Irish fortress awaits Boks
Dublin - Ireland captain Brian O'Driscoll said the team were glad to be "back where we belong" ahead of their return to Lansdowne Road to take on world champions South Africa.
For the past four years Ireland have been temporary lodgers across Dublin at Croke Park, the home of the Gaelic Athletic Association (GAA).
But, following a 410 million euros (357 million pounds, 578 million dollars) redevelopment they return to a 'wrap-around Lansdowne Road ground, that shares a location, but hardly anything else, with the charming yet ramshackle stadium that once stood on the same site.
However, star centre O'Driscoll is concerned the new Lansdowne, which makes its 'Test debut' on Saturday, could prove just as inspiring to Ireland's opponents as it is to the home side.
"It's a hugely exciting prospect," O'Driscoll told reporters at Lansdowne Road here on Friday. "We do see this as our home and, as great as it was being at Croke Park, this is where we belong.
"It might look vastly different from the last time we played here but essentially this is the home of Irish rugby and it's about trying to make this a difficult place to play.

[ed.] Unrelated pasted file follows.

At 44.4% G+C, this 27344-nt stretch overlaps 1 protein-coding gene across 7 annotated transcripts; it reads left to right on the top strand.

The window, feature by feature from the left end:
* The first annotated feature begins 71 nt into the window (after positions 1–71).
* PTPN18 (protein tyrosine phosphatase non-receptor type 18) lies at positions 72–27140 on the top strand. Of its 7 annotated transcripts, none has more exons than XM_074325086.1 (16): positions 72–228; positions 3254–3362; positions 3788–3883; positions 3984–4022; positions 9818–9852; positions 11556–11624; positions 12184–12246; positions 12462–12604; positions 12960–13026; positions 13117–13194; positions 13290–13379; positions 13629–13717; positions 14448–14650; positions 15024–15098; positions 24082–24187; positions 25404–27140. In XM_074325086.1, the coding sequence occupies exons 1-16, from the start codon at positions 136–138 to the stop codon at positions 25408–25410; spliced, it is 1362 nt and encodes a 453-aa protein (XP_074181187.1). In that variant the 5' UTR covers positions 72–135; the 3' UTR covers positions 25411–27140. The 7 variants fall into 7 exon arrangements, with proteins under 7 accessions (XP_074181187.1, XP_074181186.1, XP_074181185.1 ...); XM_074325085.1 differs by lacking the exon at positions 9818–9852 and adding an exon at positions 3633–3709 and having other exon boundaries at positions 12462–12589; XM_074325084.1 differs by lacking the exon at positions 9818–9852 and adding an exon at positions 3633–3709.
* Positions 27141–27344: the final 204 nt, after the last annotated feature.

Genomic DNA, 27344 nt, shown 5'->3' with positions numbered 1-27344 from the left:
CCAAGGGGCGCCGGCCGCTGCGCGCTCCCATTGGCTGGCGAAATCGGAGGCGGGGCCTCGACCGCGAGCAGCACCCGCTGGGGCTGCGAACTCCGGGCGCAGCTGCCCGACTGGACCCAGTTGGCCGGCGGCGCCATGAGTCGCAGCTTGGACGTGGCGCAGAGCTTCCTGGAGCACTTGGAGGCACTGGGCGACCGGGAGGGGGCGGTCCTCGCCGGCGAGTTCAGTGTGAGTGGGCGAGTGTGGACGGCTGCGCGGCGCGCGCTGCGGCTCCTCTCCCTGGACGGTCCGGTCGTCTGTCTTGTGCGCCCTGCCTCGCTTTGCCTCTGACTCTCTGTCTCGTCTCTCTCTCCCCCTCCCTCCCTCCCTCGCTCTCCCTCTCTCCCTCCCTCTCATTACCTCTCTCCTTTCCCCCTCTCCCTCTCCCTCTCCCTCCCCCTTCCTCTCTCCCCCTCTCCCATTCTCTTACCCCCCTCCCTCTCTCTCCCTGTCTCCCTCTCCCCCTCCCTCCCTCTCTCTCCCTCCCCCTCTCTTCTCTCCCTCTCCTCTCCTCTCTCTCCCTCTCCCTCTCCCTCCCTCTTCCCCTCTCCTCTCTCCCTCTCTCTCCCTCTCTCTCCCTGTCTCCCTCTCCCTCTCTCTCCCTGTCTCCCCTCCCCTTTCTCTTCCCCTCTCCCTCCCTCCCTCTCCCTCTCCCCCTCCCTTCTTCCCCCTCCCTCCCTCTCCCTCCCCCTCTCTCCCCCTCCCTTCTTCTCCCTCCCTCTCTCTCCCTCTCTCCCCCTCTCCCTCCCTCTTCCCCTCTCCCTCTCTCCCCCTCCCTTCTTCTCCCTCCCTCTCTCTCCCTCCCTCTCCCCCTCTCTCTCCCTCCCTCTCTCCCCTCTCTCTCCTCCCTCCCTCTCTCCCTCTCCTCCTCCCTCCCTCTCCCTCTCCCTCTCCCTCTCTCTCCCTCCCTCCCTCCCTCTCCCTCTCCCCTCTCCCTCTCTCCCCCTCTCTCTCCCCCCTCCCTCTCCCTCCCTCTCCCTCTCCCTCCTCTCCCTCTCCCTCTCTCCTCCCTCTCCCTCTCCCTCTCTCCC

"Coming into the old Lansdowne Road there were gale force winds to help you out or conditions a lot of teams would not have been used to playing in.
"This time around it's maybe easier to play in the environment that's been created here.
"So it will be our job to make it difficult by the brand of rugby we play and the standards we set ourselves."
South Africa head into this match, the first of a grand slam tour, on the back of a dire Tri-Nations that saw them win just once in six matches.
The Springboks, who've been forced to leave 13 players at home through injury, have also lost their last three games against Ireland, all in Dublin.
But O'Driscoll said: "I've never seen a poor touring Springbok team and I don't envisage them being any different this weekend.
"Having lost the last three games in Dublin, I'm sure they'll be trying to make a point on this tour of changing that."
But while South Africa are in the midst of a poor run, so too are Ireland following a Six Nations that culminated in a shock loss to Scotland and subsequent June defeats away to New Zealand (38-7) and Australia (16-15).
That leaves Ireland needing to win this weekend to avoid an unwanted trio of defeats by the Tri-Nations.
Ireland coach Declan Kidney said the lesson of losing to the All Blacks was "never panic" while the narrow reverse against the Wallabies showed "we just need to finish the bits off we created".